Perhaps Loader’s best game last season came as part of a five try demolition of Leicester at the Madejski, so he’ll be hoping he can repeat that eye-catching performance.

Ben Loader breaking through the Leicester Tigers defensive line

A narrow loss away at Worcester in week one leaves Irish on the back-foot heading into this weekend’s game, but Kiss is somewhat positive. “I couldn’t fault the effort, maybe our accuracy and execution at times let us down… you’d probably hear the same from Worcester. This is the first time we’ve got a point against them since I’ve been here. You don’t accept the loss, but we did make some steps forward. I thought our defence was good in terms of our scramble, our record on our own try line was superb. We only made one entry into the opposition 22 which tells you a little bit about where we had to play the game but for only getting through once we got a seven point return. A lot of positives, but we didn’t do ourselves justice in the middle third [of the pitch], we missed some tackles which made us have to dig deep to save the tries we did save. On the other aisw we were a bit frivolous and inaccurate about how we exploited opportunities. We’ve been working on that today!”

This season is all about building momentum for London Irish. An opportunity to improve on set piece and to hone in on their skills to play the free-flowing game they want to roll out. When the game restarted they made the choice for some players to take time out, get surgery and recover. It was great experience for the younger members of the squad, but at the expense of fluidity. Two of the players who needed to get some work done, hulking Aussie lock Adam Coleman and lethal All Blacks wing Waisake Naholo, are yet to return but both are expected to run out before Christmas, with another experienced Wallaby second row, Rob Simmons also on his way and hoping to debut during the club’s European adventures.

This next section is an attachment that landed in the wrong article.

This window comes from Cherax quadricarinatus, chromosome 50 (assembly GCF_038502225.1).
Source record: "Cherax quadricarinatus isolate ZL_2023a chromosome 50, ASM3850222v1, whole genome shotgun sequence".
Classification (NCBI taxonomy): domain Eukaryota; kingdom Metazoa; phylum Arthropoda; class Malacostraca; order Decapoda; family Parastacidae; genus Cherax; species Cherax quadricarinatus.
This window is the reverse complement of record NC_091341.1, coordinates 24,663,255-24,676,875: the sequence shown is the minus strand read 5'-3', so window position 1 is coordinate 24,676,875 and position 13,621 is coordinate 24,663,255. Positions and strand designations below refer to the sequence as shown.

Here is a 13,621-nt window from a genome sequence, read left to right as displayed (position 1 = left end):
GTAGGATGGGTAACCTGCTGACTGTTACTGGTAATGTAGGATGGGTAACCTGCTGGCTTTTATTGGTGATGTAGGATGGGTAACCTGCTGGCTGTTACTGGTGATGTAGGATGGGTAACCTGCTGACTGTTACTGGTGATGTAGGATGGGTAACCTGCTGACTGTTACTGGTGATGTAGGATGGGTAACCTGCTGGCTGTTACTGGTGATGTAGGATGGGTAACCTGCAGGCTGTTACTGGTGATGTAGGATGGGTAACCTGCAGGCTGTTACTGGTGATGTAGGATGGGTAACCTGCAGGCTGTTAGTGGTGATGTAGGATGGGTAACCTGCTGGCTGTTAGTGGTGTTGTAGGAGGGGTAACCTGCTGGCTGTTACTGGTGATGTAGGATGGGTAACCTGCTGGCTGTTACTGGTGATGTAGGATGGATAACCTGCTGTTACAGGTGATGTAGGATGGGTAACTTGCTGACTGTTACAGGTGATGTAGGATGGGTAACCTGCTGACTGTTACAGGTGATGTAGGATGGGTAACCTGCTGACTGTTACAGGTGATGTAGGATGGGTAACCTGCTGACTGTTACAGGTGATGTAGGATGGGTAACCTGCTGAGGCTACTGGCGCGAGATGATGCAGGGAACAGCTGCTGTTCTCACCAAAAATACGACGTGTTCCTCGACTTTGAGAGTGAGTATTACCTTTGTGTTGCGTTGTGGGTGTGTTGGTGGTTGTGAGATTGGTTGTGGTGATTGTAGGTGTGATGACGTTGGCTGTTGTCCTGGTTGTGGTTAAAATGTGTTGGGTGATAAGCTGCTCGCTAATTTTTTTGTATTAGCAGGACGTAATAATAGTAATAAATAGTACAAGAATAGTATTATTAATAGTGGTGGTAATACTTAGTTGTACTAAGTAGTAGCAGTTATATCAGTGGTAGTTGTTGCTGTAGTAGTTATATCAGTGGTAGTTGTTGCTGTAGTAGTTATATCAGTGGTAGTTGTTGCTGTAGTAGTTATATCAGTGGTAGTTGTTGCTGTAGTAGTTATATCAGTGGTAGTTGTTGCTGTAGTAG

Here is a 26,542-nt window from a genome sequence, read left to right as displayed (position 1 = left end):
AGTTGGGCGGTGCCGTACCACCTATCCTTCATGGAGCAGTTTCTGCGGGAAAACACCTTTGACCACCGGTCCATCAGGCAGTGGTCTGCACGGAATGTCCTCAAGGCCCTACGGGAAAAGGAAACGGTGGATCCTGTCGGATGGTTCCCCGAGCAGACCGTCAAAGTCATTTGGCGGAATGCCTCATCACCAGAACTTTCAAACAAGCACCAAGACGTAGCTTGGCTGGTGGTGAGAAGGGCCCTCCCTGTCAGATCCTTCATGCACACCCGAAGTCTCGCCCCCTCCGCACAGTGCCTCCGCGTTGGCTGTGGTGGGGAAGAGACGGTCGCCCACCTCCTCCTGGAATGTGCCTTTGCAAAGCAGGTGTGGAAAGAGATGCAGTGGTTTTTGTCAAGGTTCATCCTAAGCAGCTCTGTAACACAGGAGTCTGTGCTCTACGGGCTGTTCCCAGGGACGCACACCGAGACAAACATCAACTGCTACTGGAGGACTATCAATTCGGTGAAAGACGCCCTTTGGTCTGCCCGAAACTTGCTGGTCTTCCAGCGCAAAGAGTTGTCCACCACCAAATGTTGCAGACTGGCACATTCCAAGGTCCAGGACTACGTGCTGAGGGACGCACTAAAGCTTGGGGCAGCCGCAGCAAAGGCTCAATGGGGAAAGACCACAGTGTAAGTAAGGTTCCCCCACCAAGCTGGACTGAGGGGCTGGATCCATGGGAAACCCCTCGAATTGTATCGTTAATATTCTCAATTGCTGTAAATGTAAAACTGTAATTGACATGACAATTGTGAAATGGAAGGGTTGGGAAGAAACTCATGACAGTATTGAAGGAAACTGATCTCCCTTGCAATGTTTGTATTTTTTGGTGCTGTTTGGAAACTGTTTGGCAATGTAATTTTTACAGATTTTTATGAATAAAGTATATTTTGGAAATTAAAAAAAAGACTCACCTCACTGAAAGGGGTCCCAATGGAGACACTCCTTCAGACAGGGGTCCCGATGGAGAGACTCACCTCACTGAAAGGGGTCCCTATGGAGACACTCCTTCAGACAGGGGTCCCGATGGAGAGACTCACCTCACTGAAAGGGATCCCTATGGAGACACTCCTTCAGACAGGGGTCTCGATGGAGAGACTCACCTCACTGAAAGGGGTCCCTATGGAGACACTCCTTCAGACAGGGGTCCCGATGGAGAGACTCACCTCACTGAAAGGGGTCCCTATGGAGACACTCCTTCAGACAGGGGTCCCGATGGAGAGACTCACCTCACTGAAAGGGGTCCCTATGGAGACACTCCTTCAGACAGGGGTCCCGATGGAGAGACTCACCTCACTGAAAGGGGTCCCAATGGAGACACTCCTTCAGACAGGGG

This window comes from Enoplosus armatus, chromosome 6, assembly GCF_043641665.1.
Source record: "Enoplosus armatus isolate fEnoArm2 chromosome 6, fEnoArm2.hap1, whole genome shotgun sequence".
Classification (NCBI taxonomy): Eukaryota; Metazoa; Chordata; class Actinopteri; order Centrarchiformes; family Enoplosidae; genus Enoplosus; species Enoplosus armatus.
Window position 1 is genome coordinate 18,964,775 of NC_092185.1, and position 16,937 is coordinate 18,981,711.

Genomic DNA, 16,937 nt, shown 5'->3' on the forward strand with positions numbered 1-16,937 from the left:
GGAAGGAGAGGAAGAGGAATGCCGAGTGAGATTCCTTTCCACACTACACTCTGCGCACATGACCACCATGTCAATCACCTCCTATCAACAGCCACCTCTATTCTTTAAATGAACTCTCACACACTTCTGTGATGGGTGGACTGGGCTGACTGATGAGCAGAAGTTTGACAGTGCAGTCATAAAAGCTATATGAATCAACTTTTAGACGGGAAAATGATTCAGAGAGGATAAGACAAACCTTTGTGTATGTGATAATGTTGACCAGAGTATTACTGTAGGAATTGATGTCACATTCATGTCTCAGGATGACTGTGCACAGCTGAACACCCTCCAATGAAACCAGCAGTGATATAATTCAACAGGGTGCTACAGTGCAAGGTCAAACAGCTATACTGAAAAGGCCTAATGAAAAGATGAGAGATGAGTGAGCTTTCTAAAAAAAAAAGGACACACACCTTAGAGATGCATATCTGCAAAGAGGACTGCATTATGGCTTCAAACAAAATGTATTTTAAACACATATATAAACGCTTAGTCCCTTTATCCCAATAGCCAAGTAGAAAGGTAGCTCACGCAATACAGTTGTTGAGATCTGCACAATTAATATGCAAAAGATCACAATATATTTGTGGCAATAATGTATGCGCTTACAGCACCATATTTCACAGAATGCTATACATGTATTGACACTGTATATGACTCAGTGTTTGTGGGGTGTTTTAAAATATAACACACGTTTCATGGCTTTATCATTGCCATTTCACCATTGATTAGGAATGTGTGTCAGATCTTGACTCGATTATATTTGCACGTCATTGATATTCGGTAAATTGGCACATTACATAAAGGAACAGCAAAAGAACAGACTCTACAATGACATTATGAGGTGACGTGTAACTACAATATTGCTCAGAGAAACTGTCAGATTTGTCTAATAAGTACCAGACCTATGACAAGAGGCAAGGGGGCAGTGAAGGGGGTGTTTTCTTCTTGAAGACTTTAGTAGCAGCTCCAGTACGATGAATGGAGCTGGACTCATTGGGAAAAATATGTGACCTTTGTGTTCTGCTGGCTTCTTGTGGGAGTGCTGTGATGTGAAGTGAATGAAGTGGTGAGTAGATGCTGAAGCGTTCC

In the meantime, as has always been the case for the Exiles, the club have leaned heavily on their academy. As well as Loader a number of players have stepped up into the first team as regulars over the last year. Ollie Hassell-Collins has been almost ever present on the wing opposite Loader, Ben Donnell has been marked as a star of the future in appearances across the back 5 of the pack and myriad other players have made it clear they are fighting for a spot in the 23.

With a new stadium to call home, one of the finest academies in the country, some experienced reinforcements on the horizon and the prospect of getting their fans back in the stands soon too the future looks bright in this green corner of London!


Matt has been writing on all manner of subjects for over 15 years. He has written for a number of music magazines, made appearances on BBC Introducing and regularly contributed to local newspapers. These days he mostly writes about rugby and is passionate about providing insight into women's rugby! He also writes on theatre and regularly reviews shows across the south.

Leave a Reply

Your email address will not be published.

This site uses Akismet to reduce spam. Learn how your comment data is processed.